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0241 At the Bakery

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Welcome to English as a Second Language Podcast number 241: At the Bakery.

This is English as a Second Language Podcast episode 241. I'm your host, Dr. Jeff McQuillan, coming to you from the Center for Educational Development in beautiful Los Angeles, California.

Remember to visit our website at eslpod.com and download the Learning Guide for this episode, as well as take look at our new ESL Podcast Store.

This episode is called “At the Bakery.” A bakery is a place can buy bread and other kinds of desserts, such as cake. I'm hungry already! Let's get started.

[start of story]

Clerk: Hi, can I help you?

Leticia: Hi. I’m trying to make up my mind about which kind of dessert to get. Everything in the case looks delicious.

Clerk: Thanks. As you can see, we have a lot of different types of cookies, brownies, cakes, and muffins over here.

Leticia: Ooh, that cake looks wonderful. How many people does it serve?

Clerk: This one? It has three layers, and it serves between eight and ten people, depending on how you slice it. If you like chocolate, you may like this one over here with the frosting and sprinkles.

Leticia: Oh, that looks good, too. Hmm. It’s so hard to decide. Why don’t I take the layer cake, and I’d like a dozen of these cookies, too.

Clerk: Our cookies, muffins, and scones always come in baker’s dozens. Can I get you anything else?

Leticia: I think I’d like a bag of those biscotti, too.

Clerk: Sure, no problem. Would you like the cookies and biscotti in the same box as the cake?

Leticia: No. Please put them in separate boxes, if you don’t mind.

Clerk: Not at all. Here you are.

Leticia: Thanks. We’ll be having an overload of sugar for the next few days!

[end of story]

Our dialogue today is between the person that works at the bakery - the clerk - and Leticia.

The clerk begins by saying, “Hi,” how can “I help you,” or he actually says, “can I help you” - they both mean the same. Leticia says, “Hi. I’m trying to make up my mind about which kind of dessert to get.” To make up your mind it means to decide - to choose - to make a decision. A dessert, “dessert,” is a sweet food that you eat after lunch or dinner. It is my favorite part of the meal, just like the kids!

Leticia says that “Everything in the case looks delicious.” When we talk about a case in a store, “case,” we mean a large box that has glass windows, and inside of the box are things that are for sale that the customers can look at and select. In a bakery, the actual cakes and cookies - what we would call the baked goods, “goods” - are inside of the case so you can point and tell the clerk which one you want.

The clerk explains that they have “different types of cookies, brownies, cakes, and muffins.” These are all things that you would find in a bakery - they're all kinds of dessert. Cookies, you probably know, are sweet, round, flat things usually made from flour, sugar, milk and eggs. Sometimes they have chocolate or nuts in them.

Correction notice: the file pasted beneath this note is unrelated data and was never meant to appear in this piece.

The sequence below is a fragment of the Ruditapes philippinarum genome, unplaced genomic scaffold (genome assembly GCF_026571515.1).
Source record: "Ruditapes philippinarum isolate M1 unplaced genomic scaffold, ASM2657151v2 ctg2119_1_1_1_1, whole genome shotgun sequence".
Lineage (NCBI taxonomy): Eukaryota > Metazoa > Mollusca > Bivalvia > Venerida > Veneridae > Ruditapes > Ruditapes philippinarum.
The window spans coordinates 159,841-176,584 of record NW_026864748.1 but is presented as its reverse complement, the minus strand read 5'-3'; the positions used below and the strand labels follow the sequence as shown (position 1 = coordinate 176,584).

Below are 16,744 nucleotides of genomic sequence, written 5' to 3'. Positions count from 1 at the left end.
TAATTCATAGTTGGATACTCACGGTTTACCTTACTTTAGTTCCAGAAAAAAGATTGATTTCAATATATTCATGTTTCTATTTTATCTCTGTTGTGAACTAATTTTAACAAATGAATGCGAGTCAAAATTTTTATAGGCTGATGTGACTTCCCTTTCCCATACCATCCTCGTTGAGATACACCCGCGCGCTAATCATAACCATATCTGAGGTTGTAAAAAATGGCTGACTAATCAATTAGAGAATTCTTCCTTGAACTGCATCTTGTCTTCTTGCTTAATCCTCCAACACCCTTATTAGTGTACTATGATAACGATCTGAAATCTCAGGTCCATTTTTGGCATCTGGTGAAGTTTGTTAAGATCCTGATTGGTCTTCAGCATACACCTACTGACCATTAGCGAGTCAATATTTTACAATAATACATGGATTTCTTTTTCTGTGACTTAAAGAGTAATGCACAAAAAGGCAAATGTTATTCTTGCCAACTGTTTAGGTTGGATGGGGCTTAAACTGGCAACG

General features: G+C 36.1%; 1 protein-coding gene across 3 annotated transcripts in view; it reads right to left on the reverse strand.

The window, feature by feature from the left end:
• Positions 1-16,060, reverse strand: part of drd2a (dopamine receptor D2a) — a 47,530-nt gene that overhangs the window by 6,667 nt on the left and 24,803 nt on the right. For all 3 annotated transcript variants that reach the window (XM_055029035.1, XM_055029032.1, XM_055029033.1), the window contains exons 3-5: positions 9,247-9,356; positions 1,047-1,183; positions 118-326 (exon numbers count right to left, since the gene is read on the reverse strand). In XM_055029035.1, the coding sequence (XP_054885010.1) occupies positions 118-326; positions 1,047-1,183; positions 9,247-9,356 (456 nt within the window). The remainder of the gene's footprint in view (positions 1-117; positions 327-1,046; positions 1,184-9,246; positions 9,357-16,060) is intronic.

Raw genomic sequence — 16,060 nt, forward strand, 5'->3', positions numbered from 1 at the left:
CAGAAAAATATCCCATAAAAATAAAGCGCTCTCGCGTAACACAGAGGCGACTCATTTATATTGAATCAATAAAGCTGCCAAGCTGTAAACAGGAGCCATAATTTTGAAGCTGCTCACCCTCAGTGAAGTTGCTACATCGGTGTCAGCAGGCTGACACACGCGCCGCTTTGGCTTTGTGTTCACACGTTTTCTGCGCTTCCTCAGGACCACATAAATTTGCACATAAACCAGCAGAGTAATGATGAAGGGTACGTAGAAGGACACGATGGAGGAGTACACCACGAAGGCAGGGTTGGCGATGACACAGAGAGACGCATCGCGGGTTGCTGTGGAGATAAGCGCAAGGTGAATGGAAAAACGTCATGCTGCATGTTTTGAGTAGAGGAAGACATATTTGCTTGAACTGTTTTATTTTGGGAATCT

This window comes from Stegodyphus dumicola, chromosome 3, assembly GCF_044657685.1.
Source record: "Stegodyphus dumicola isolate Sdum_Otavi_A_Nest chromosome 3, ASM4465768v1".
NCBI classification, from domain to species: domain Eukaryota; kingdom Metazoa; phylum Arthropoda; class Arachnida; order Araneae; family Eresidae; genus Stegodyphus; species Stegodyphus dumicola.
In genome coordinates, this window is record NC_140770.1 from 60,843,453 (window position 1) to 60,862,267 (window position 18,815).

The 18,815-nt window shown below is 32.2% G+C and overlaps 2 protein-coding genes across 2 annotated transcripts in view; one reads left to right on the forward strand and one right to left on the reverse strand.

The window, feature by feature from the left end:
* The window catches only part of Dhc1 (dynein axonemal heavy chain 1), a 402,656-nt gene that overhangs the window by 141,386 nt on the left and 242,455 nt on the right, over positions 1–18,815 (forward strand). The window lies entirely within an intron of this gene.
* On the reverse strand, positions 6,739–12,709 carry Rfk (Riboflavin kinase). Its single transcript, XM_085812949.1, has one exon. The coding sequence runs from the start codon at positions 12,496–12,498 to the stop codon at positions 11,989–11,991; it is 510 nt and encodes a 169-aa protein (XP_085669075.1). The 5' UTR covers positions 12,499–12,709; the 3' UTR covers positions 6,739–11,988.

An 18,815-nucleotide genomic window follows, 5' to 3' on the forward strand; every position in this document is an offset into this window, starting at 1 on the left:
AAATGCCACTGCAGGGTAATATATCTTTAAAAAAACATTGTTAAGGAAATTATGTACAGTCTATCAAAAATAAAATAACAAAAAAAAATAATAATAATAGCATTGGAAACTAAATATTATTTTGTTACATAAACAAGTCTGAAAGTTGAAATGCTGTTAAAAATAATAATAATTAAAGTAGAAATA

Brownies, “brownies,” are small, square desserts. It is like a very heavy chocolate cake, also made with flour, sugar, eggs, a lot of butter and some chocolate. I love brownies!

Cakes are round - usually, they could be square - desserts that are made from flour, sugar, eggs. They often have something on top of them - decoration - someone's name, for example. If you were going to a birthday party, they would have a birthday cake, usually with the person's name on top.

A muffin, “muffin,” is a small, round piece of cake, but it is cooked individually. The top of the muffin is bigger than the bottom of muffin, and it usually has some sort of nuts or fruit inside.

The clerk says that they have lots of different types of these desserts. Leticia says, “Ooh, that cake looks wonderful. How many people does it serve?” When we ask how much something serves - how many people its serves - we mean how many people can eat from this dessert - how many portions or sections - we would use the term servings, as a noun - does it have. So, how many people does it serve means can I give this to five people, to ten people, to 20 people. If it's a very big cake, maybe it will serve 40 people - that means 40 people would be able to get a piece of this cake.

The clerk says that the cake that Leticia wants “has three layers.” A layer, “layer,” is a horizontal, round piece of cake that is put on top of another cake. So, some cakes have different layers; you have a piece of cake on the bottom, and often you'll put in something in the middle - what we call frosting, “frosting,” which is a sweet, thick mixture of sugar, milk, butter and some coloring. That's a layer cake. So, you could have a three-layer cake, meaning there are three layers of cake and in between the layers there's probably some frosting.

The clerk says that the cake will serve “between eight and ten people, depending on how you slice it.” To slice, “slice,” as a verb, means to cut. So, it depends on how small of a piece you cut for each person, or how large of a piece you cut for each person. The words slice can also be a noun. You can say, “Give me a slice of cake” means give me a piece of cake.